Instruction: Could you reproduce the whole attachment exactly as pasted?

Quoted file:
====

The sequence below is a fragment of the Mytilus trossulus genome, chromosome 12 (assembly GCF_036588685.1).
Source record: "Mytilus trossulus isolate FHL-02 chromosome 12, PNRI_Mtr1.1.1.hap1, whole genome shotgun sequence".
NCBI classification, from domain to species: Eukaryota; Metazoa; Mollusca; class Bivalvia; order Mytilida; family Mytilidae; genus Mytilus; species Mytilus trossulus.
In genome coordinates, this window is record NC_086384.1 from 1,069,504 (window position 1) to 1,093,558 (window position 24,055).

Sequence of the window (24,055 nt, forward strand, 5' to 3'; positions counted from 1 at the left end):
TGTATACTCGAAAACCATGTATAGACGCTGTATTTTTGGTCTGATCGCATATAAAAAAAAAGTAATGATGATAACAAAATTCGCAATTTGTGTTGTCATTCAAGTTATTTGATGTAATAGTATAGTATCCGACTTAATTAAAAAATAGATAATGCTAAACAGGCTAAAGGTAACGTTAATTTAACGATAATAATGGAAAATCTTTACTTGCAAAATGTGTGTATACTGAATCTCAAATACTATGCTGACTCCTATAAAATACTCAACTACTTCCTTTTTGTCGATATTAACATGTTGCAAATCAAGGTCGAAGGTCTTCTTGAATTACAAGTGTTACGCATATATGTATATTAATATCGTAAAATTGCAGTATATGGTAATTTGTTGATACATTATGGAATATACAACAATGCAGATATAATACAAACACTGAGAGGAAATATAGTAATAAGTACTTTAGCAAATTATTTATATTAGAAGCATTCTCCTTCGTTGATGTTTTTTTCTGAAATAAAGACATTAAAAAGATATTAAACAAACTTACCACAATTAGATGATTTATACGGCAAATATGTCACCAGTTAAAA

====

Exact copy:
The sequence below is a fragment of the Mytilus trossulus genome, chromosome 12 (assembly GCF_036588685.1).
Source record: "Mytilus trossulus isolate FHL-02 chromosome 12, PNRI_Mtr1.1.1.hap1, whole genome shotgun sequence".
NCBI classification, from domain to species: Eukaryota; Metazoa; Mollusca; class Bivalvia; order Mytilida; family Mytilidae; genus Mytilus; species Mytilus trossulus.
In genome coordinates, this window is record NC_086384.1 from 1,069,504 (window position 1) to 1,093,558 (window position 24,055).

Sequence of the window (24,055 nt, forward strand, 5' to 3'; positions counted from 1 at the left end):
TGTATACTCGAAAACCATGTATAGACGCTGTATTTTTGGTCTGATCGCATATAAAAAAAAAGTAATGATGATAACAAAATTCGCAATTTGTGTTGTCATTCAAGTTATTTGATGTAATAGTATAGTATCCGACTTAATTAAAAAATAGATAATGCTAAACAGGCTAAAGGTAACGTTAATTTAACGATAATAATGGAAAATCTTTACTTGCAAAATGTGTGTATACTGAATCTCAAATACTATGCTGACTCCTATAAAATACTCAACTACTTCCTTTTTGTCGATATTAACATGTTGCAAATCAAGGTCGAAGGTCTTCTTGAATTACAAGTGTTACGCATATATGTATATTAATATCGTAAAATTGCAGTATATGGTAATTTGTTGATACATTATGGAATATACAACAATGCAGATATAATACAAACACTGAGAGGAAATATAGTAATAAGTACTTTAGCAAATTATTTATATTAGAAGCATTCTCCTTCGTTGATGTTTTTTTCTGAAATAAAGACATTAAAAAGATATTAAACAAACTTACCACAATTAGATGATTTATACGGCAAATATGTCACCAGTTAAAA